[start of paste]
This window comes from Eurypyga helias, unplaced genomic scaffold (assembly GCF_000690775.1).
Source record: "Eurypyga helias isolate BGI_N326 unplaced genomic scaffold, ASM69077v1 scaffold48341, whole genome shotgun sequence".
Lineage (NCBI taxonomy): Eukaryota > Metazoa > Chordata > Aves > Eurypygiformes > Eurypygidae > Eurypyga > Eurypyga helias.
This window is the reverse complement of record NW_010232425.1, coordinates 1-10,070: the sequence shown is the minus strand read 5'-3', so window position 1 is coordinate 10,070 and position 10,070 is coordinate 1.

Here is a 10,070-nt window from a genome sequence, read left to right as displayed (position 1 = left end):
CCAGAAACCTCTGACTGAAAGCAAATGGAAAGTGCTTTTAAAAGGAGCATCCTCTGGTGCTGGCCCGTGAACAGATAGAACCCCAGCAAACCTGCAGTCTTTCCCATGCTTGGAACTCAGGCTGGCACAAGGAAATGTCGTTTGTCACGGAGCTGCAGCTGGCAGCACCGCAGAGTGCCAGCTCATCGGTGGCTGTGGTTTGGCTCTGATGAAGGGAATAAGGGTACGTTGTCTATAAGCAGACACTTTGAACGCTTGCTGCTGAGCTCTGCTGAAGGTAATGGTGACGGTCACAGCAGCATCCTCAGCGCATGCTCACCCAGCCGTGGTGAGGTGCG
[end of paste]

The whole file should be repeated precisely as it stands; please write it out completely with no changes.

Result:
This window comes from Eurypyga helias, unplaced genomic scaffold (assembly GCF_000690775.1).
Source record: "Eurypyga helias isolate BGI_N326 unplaced genomic scaffold, ASM69077v1 scaffold48341, whole genome shotgun sequence".
Lineage (NCBI taxonomy): Eukaryota > Metazoa > Chordata > Aves > Eurypygiformes > Eurypygidae > Eurypyga > Eurypyga helias.
This window is the reverse complement of record NW_010232425.1, coordinates 1-10,070: the sequence shown is the minus strand read 5'-3', so window position 1 is coordinate 10,070 and position 10,070 is coordinate 1.

Here is a 10,070-nt window from a genome sequence, read left to right as displayed (position 1 = left end):
CCAGAAACCTCTGACTGAAAGCAAATGGAAAGTGCTTTTAAAAGGAGCATCCTCTGGTGCTGGCCCGTGAACAGATAGAACCCCAGCAAACCTGCAGTCTTTCCCATGCTTGGAACTCAGGCTGGCACAAGGAAATGTCGTTTGTCACGGAGCTGCAGCTGGCAGCACCGCAGAGTGCCAGCTCATCGGTGGCTGTGGTTTGGCTCTGATGAAGGGAATAAGGGTACGTTGTCTATAAGCAGACACTTTGAACGCTTGCTGCTGAGCTCTGCTGAAGGTAATGGTGACGGTCACAGCAGCATCCTCAGCGCATGCTCACCCAGCCGTGGTGAGGTGCG